In addition to several artistic, architectural, and cultural gems, Brescia is also famous for a rather unique phenomenon in Italy: a square with two cathedrals.
Let’s start this intriguing journey from Romanesque to Late-Baroque at the discovery of the treasures of Duomo Vecchio and Duomo Nuovo in Piazza Paolo VI square.
Designed by architect Giovanbattista Lantana and built on the remains of the old San Pietro de Dom church starting from 1604, Duomo Nuovo majestically stands in the middle of the square. It has a splendid Baroque façade in Botticino marble and a rather complicated history: due to financial difficulties, construction was delayed and the Cathedral was completed only in 1825 with the dome, the third tallest in Italy.
The interior, a one-nave Greek cross design, is very monumental and contains several noteworthy works of art, such as the 15th century wooden crucifix on the first altar on the right; Isaac’s Sacrifice painted by Moretto in the lunette of the same altar; and St. Apollonio’s sarcophagus in the third altar (he was Bishop of Brescia in the 3rd century), made in 1510 and decorated with high-reliefs attributed to Maffeo Olivieri. In the Trinity Chapel, the altarpiece by Giuseppe Nuvolone is noteworthy; it’s a grandiose ex voto to celebrate the end of the plague in 1630.
A devotional site stands along the left of the nave: it’s the monument dedicated to Giovanbattista Montini, Brescia’s Pope Paul VI, created in 1984 by sculptor Raffaele Scorzelli. Above it, the imposing organ paintings by Romanino depicting The Marriage of the Virgin, The Birth of the Virgin, and Visitation.
The Assumption of the Virgin altarpiece at the end of the presbytery is by Iacopo Zoboli (1773), while the altar on the left of the presbytery has a noteworthy painting by Palma the Young depicting Mary venerated by Saints Carlo and Francesco and Bishop Marino Giorgi.
The New Cathedral is an accessible building.
True gem of the city, it is the most prominent Romanesque circular church still in existence. Duomo Vecchio was built starting from 1100 by a very old Corporation of specialised masons. Also called “Rotunda” for its circular shape, it is the official co-cathedral of Brescia together with Duomo Nuovo.
There are countless artistic treasures inside the church. The first thing you see when you enter is the sarcophagus of Berardo Maggi, nominated Bishop of the city in 1275. It’s a typical example of Romanesque sculpture and is made of red marble. Other noteworthy pieces are the sarcophagus of Bishop Balduino Lambertini of Bologna, made in 1349 by Bonino da Campione; the 14th century main altar; and the choir and organ by Giangiacomo Antegnati, built in mid-16th century.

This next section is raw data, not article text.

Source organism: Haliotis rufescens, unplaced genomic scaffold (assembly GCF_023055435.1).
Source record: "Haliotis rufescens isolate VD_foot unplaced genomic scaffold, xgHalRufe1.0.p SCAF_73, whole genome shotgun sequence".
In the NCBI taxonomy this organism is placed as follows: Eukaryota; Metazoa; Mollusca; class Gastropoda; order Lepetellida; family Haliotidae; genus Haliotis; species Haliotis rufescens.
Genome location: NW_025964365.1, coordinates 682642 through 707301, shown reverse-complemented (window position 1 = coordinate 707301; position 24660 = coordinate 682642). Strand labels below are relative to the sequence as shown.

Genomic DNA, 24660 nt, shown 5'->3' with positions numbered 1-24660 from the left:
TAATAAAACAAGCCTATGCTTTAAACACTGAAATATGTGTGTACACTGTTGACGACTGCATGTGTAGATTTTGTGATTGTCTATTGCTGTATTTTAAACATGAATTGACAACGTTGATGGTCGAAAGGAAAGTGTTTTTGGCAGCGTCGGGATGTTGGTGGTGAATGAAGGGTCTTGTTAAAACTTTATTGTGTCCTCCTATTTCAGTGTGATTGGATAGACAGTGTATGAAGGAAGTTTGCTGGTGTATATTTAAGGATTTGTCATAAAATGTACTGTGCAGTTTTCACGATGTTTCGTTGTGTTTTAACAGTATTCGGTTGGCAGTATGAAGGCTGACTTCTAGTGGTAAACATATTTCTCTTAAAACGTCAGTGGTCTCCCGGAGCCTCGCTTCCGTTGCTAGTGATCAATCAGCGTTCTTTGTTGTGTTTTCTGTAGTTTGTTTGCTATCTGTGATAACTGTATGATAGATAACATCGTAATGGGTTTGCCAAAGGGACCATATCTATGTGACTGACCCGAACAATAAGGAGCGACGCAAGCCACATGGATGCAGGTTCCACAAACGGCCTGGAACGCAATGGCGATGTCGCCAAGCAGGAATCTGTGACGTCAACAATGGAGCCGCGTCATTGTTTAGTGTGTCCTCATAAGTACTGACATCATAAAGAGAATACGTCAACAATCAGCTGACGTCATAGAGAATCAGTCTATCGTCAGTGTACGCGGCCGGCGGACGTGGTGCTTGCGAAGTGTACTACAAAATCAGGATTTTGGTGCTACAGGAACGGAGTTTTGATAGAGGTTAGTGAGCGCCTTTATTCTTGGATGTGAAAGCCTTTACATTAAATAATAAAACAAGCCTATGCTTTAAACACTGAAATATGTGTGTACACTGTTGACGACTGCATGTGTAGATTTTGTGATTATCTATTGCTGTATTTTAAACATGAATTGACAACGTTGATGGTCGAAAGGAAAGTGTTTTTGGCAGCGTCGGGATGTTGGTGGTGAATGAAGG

In Duomo Vecchio, different styles from different ages coexist. In the transept under the floor you can see fragments of the prior basilica (6th century) and a Roman spa; in the central part of the church there are mid-13th century frescoes, while the right side displays a large canvas by Francesco Maffei depicting a bell tower which later collapsed. Those who love figurative art will be happy to admire works by Romanino, Moretto, Palma the Young, Grazio Cossali, and Antonio Gandino in the chapels, and the large altarpiece by Pietro Marone.
Duomo Vecchio is also famous for hosting, in the namesake chapel, the Treasure of the Holy Crosses, precious relics including fragments of the Real Cross. Kept into a safe there are the shrine for the Holy Thorns, the Stauroteca case (11th century), Croce di Campo (or Orifiamma, 12th century – it’s the cross that was mounted on the processional cart), and finally the Shrine and Reliquary for the Holy Cross. They can be admired only on the last Friday of March and on 14th September.
The crypt of San Filastrio under Duomo Vecchio is open to visitors. It was part of the prior 8th century church.
Every Sunday morning at 11am, a Mass in Latin is celebrated in Duomo Vecchio.
For details, visit the official website of Brescia’s Cathedrals.